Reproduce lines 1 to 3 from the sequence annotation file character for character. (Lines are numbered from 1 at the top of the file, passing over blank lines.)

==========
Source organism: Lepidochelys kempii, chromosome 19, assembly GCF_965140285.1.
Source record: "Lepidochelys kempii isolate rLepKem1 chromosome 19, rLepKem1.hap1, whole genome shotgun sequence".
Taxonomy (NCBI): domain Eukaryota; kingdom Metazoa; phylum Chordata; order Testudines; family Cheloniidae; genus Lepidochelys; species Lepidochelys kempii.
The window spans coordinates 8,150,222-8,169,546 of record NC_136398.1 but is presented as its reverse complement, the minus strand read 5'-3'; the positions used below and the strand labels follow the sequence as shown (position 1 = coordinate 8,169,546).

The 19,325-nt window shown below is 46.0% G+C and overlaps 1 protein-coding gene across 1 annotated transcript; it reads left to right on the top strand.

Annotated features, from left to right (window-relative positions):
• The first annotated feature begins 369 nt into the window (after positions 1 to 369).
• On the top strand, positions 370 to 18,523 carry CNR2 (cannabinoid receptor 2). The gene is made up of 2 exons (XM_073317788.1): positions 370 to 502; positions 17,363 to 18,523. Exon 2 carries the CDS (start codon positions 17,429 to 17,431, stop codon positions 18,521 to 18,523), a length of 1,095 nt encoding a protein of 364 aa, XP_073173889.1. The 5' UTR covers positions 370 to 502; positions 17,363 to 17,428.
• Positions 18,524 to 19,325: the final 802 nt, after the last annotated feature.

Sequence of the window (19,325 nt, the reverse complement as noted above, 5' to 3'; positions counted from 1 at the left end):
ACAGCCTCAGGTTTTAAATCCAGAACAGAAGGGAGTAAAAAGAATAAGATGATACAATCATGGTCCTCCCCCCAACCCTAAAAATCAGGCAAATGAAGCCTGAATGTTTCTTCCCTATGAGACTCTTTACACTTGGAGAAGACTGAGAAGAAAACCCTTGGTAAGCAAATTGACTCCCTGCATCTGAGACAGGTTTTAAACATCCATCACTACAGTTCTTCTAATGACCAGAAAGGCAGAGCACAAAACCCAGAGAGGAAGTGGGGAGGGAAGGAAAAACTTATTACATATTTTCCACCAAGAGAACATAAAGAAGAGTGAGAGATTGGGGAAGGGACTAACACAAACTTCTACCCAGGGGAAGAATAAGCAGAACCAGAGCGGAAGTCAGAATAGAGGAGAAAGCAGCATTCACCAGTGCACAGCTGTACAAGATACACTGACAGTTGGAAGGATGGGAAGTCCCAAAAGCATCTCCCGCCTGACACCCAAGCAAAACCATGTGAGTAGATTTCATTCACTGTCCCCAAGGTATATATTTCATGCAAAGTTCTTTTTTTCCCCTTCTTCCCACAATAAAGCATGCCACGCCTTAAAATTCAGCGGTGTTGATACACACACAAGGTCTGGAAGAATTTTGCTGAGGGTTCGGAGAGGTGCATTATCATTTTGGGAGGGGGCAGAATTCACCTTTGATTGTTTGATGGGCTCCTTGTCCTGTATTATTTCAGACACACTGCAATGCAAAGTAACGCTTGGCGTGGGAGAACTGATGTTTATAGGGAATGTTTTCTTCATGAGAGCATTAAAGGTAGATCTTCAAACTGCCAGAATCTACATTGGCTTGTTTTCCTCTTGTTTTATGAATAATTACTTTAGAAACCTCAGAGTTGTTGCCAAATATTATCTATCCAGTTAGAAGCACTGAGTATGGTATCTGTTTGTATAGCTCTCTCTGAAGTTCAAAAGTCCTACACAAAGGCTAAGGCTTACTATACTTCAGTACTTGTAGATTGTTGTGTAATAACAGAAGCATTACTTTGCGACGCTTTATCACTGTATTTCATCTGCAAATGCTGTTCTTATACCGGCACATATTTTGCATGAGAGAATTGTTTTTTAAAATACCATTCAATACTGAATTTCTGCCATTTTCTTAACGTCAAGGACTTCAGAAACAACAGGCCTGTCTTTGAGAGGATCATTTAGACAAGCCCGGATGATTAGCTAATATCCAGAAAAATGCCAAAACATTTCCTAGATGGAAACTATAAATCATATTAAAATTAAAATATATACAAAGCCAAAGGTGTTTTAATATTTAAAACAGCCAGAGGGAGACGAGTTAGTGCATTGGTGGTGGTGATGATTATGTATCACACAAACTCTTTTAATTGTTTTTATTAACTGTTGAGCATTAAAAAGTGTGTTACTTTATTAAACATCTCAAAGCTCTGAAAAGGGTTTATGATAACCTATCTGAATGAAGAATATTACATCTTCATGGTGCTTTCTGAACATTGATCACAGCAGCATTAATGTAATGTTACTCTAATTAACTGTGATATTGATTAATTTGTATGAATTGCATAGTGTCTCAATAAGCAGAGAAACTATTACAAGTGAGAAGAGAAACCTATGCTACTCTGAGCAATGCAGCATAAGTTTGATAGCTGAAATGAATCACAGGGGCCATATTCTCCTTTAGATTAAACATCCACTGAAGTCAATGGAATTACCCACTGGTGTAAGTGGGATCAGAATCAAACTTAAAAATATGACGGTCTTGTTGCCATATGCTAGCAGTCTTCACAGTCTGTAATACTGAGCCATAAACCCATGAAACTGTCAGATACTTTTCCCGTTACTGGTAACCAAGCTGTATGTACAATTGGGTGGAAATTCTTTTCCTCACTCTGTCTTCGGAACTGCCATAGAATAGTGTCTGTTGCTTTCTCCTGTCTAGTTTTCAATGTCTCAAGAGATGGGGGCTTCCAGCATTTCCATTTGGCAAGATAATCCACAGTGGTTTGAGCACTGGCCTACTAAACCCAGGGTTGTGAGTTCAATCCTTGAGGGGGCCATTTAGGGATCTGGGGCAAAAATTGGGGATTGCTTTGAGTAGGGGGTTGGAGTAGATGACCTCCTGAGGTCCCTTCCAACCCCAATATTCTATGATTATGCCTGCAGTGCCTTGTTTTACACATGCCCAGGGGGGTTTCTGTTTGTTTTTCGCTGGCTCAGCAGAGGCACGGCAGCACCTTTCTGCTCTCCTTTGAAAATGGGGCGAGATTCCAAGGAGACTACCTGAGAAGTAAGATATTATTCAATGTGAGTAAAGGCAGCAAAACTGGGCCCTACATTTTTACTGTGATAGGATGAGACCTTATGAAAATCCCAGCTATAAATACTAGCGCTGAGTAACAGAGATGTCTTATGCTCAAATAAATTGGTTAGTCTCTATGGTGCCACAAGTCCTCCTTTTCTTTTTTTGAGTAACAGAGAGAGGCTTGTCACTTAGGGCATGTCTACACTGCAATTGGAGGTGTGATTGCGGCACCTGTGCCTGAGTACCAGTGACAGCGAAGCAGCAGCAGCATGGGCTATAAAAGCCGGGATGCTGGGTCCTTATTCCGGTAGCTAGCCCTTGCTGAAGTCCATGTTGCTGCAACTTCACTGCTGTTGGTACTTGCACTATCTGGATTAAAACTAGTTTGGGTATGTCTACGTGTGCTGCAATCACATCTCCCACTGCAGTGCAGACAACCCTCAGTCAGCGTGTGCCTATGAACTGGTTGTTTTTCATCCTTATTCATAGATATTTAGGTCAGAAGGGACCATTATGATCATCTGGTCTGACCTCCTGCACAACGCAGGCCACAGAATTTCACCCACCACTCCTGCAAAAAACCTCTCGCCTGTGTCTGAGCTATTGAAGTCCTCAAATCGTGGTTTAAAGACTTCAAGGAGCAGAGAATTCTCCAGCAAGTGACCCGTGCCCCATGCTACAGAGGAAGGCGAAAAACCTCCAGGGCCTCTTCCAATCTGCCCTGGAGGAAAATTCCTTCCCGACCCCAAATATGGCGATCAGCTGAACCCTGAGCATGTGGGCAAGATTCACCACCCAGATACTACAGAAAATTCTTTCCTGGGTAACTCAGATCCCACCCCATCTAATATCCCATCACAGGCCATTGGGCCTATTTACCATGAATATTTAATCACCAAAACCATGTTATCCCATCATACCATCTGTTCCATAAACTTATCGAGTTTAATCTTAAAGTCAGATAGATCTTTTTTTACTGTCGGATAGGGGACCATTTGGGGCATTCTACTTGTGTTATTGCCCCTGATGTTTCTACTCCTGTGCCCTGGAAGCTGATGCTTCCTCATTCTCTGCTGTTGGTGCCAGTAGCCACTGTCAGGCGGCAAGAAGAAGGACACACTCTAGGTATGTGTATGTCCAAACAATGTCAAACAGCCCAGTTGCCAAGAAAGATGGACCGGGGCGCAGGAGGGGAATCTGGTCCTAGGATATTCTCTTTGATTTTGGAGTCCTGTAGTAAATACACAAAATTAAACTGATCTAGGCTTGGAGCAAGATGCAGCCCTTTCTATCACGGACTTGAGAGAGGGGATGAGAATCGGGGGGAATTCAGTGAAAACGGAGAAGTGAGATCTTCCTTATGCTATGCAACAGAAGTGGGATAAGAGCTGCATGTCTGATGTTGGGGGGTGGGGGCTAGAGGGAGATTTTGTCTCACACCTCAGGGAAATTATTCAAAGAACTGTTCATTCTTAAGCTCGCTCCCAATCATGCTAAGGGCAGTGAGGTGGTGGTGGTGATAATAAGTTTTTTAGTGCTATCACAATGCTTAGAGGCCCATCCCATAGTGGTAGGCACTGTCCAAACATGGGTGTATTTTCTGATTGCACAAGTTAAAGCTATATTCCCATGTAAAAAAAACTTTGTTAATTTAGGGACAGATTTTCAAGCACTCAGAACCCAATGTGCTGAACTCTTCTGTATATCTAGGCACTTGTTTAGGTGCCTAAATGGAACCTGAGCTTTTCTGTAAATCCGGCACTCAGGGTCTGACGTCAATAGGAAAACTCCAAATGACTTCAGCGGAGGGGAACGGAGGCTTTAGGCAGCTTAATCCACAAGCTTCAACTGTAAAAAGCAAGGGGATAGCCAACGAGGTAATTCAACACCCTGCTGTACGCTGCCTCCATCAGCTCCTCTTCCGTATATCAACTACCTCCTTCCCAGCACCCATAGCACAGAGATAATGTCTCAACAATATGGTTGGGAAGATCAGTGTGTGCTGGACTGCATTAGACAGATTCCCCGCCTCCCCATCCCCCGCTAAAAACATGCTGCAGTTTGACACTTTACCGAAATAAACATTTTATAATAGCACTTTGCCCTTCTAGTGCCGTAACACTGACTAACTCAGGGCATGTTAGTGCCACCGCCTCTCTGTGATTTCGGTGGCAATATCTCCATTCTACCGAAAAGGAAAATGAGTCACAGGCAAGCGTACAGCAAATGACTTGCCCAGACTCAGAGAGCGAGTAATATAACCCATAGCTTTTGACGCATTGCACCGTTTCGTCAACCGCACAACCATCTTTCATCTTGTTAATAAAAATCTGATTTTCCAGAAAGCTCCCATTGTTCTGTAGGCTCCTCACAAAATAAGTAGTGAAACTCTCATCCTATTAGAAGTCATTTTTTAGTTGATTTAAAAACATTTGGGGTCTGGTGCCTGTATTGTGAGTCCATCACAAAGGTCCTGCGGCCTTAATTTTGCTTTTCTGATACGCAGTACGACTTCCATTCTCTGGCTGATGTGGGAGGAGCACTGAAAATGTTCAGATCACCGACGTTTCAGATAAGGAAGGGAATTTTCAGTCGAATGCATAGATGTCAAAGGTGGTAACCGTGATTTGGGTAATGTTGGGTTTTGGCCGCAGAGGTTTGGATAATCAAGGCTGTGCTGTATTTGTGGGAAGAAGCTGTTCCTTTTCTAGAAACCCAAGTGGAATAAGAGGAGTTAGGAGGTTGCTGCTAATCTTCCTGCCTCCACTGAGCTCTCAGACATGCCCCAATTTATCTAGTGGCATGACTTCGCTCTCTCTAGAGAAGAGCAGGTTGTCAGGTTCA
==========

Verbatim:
Source organism: Lepidochelys kempii, chromosome 19, assembly GCF_965140285.1.
Source record: "Lepidochelys kempii isolate rLepKem1 chromosome 19, rLepKem1.hap1, whole genome shotgun sequence".
Taxonomy (NCBI): domain Eukaryota; kingdom Metazoa; phylum Chordata; order Testudines; family Cheloniidae; genus Lepidochelys; species Lepidochelys kempii.